I recently chatted with Angelo De Ieso II, writer, contributor and owner of Brew Public. Brew Public was started in 2008 by Angelo and has been a great way for Oregonians to read about news bars opening up, new beers that have been unveiled to the public, and also includes a huge event calender, concentrating on events mainly in the Portland/Vancouver, WA area.
Q; How long have you been writing for Brew Public? When did you decided to start writing a blog on beer and/or people associated in the beer industry?
A: The Brew Public blog has been around since 2008. I used to do some other blogs, some amateur blogs that were on Google [and other websites]. I did some freelance writing for the Portland Tribune and I used to be a music reporter.
Q: Do you have any writers/bloggers, photographers or any journalists that write or contribute to Brew Public?
A: Contributers we do have. There is a link at the top of the page called the ‘about’ section. We’ll include everyone that writes or contributes. I write a majority of the articles and news also.
Q: What are some of your favorite things to write about pertaining to beer in general?
A: You’re in Eugene right? Portland is just a bigger Eugene. One of my [favorite] topics deals with craft beer and there are a lot of them in Portland. Though other states have micro beers, everyone is interest in [Oregon]. You can go through a few blocks anywhere in the city to find beer and bars.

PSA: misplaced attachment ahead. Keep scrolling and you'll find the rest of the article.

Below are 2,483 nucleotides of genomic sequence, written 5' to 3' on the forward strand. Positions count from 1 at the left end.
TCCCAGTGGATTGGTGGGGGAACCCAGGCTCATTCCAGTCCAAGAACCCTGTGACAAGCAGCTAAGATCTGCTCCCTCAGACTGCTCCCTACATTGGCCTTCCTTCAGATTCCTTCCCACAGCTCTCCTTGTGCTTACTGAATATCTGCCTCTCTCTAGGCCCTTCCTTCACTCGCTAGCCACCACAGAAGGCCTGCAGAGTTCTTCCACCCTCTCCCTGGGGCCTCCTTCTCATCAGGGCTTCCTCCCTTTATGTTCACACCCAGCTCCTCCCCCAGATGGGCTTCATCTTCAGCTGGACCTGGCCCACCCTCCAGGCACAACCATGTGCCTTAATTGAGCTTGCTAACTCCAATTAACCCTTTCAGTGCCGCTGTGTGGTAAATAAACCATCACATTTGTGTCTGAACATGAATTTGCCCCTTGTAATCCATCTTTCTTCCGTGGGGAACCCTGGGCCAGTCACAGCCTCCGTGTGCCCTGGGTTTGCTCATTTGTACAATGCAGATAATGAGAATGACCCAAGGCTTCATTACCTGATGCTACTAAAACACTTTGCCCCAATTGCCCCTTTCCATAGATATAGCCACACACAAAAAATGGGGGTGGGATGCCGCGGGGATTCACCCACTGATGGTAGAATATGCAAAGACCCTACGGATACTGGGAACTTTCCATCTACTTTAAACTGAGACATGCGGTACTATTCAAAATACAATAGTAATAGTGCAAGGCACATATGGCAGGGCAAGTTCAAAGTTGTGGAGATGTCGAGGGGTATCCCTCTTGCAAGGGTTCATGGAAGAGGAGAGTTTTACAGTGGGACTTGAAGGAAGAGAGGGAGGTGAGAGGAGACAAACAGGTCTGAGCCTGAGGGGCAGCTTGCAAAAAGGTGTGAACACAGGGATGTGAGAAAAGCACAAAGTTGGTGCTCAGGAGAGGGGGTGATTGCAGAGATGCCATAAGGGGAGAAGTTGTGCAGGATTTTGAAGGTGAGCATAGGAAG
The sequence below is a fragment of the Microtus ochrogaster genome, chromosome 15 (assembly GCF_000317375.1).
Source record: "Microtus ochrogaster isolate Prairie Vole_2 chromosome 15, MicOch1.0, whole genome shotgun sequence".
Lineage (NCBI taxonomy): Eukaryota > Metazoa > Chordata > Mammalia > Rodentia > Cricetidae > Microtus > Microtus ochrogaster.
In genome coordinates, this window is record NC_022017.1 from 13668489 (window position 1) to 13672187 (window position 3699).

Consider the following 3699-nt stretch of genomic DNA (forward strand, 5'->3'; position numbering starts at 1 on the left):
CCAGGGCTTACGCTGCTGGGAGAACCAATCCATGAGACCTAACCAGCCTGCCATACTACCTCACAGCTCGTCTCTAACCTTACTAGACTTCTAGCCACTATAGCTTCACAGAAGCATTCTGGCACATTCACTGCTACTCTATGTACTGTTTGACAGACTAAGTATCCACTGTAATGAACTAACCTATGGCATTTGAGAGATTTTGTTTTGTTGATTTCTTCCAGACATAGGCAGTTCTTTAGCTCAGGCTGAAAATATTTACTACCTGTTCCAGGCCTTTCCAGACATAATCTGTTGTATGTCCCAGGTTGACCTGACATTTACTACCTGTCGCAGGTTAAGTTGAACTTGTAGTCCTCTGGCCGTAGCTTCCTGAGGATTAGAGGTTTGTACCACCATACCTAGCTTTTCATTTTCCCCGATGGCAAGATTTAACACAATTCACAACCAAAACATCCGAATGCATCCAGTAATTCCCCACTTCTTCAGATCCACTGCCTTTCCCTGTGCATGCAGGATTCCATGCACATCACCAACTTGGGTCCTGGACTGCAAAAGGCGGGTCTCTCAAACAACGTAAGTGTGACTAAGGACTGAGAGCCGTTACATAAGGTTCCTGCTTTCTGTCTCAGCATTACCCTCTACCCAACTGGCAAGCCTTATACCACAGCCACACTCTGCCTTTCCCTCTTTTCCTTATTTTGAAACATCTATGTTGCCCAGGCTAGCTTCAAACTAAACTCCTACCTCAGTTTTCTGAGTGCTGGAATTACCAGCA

Q: Where do you think Oregon ranks in importance for their breweries nationally?
A: There still are a couple of states that haven’t legalized brewers to create their own beer. [It was] in 1979 when Jimmy Carter was around [and] during that time we did open doors for the public to brew their own beer. It’s not like industrial brewing, it’s at a smaller scale. Now it’s down to three or four thousand breweries that were opening up and after prohibition, there were a lot of major players, like Budweiser, and that company represented a region. Here is Oregon [brewing] was widespread. Bridgeport opened up in 1984 while Widmer and Full Sail followed after.
Q: So Oregon’s a pretty big player in the brewing market. I heard that Oregon and Maine rank to others one and two. Do you think Maine is as influential to breweries across the U.S.?
A: Did you say Maine? That’s funny, because I’m originally from Maine. I think that Maine was one of the big players in the market. It had a ton of breweries. But I think per capita, Montana may outrank it. Oregon is actually the fourth largest supplier of craft beer and the drinking of it [in the U.S.] We are one of those few states that likes to drink our own product. [Note: there are lots of survey and studies online to see where different states lineup concerning beer, wine, and alcohol].
[Please also note that the Beerstein in Eugene, OR is one of Brew Public’s advertisers and is one of the bars the interviewee likes most]